This last holiday season, I put our Christmas tree into the stand, filled it with water, and decorated it as I usually do. But this time, there was a surprise waiting for me—the plastic stand had developed some cracks, and water was leaking out onto the floor. I tried to fix it with tape, glue, and even a rubber sealing compound. None of those remedies worked, however, and it was time for a replacement. The problem was, a fully decorated Christmas tree is not so easily moved from one stand into another.
This conundrum of how to rework my tree stand was oddly familiar to me in light of the rework problems I’ve faced on printed circuit boards. How your PCB components are placed and routed can have a large influence on how difficult any rework will be after the board is assembled. In fact, we have three big PCB layout tips and tricks we often recommend to our clients to help ease the rework process:
- Send us a correct bill of materials (BOM).
- Follow adequate design for manufacturing (DFM) guidelines.
- Leave room for rework.
Here is a closer look at some of the common PCB rework problems that can be encountered, and how these big three tips and tricks can help ease some of that pain.
What Are Some of the PCB Rework Problems You May Encounter?
Having to perform rework on a printed circuit board takes time, and time usually translates to added expense. Although some rework is to be expected, excessive amounts of rework due to problems that could have been avoided will increase these expenses.
Additionally, printed circuit boards that aren’t designed to support potential rework could create even more pain by making the job more difficult. Here are some of the problems associated with rework you may encounter:
- Replacing parts: The fact that rework must be done at all unfortunate. When it is required because the wrong part was initially specified, however, it is an expense in time and money that shouldn’t have happened.
- Assembly defects: Another major cause of rework is having to repair parts that have not soldered correctly during assembly. When the soldering problems are due to improper DFM clearances in the component placement or incorrect component locations and rotations, it is again a painful waste of resources that could have been avoided.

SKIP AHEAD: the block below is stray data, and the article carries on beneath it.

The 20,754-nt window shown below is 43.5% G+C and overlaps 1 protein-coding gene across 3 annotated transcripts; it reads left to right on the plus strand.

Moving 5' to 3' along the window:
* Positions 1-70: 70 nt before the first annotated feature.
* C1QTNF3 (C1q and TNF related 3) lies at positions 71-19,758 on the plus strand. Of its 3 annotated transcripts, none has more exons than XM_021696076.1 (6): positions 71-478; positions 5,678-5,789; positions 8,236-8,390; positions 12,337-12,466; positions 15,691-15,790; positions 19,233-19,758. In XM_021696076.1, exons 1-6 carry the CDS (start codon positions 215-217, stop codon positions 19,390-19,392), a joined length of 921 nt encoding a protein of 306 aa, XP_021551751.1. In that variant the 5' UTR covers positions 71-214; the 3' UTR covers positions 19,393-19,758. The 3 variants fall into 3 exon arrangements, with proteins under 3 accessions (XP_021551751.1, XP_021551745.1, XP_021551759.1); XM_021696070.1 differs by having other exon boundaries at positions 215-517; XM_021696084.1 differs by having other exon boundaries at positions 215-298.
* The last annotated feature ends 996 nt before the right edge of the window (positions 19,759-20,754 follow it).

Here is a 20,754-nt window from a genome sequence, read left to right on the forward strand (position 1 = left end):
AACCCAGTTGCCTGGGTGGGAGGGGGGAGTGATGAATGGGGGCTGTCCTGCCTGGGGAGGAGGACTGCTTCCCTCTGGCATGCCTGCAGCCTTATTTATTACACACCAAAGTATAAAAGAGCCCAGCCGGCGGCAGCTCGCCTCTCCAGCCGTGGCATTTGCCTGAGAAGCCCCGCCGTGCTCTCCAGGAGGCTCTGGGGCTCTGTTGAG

- Inaccessible parts: In some cases, reworking components on the board is complicated by their proximity to other components. When they are too close or even hidden by other parts, it can make trying to work with them very difficult.
- No room for tools: Even if a part is accessible, rework can still be difficult if the part isn’t positioned so that tools, such as soldering irons, can reach them. For example, there isn’t room for a soldering iron to reach small parts like 0805 passive components if they are between two tall components, such as tantalum capacitors or connectors.
- Collateral damage: Parts that are placed too close to components that require rework, such as the resistors and capacitors that support a large ball grid array (BGA), may suffer damage from the rework of the BGA. This damage could be due to the heat of a soldering iron that came too close to them, or physical damage from tools or the technician. Now the victims of this collateral damage will also have to be reworked.
Excessive rework and the problems that are often associated with it can cause a lot of pain when trying to get your circuit boards built on time and under budget. Fortunately, some good PCB design practices can help to reduce the amount and difficulty of rework.
3 PCB Layout Tips and Tricks to Avoid Painful Rework Problems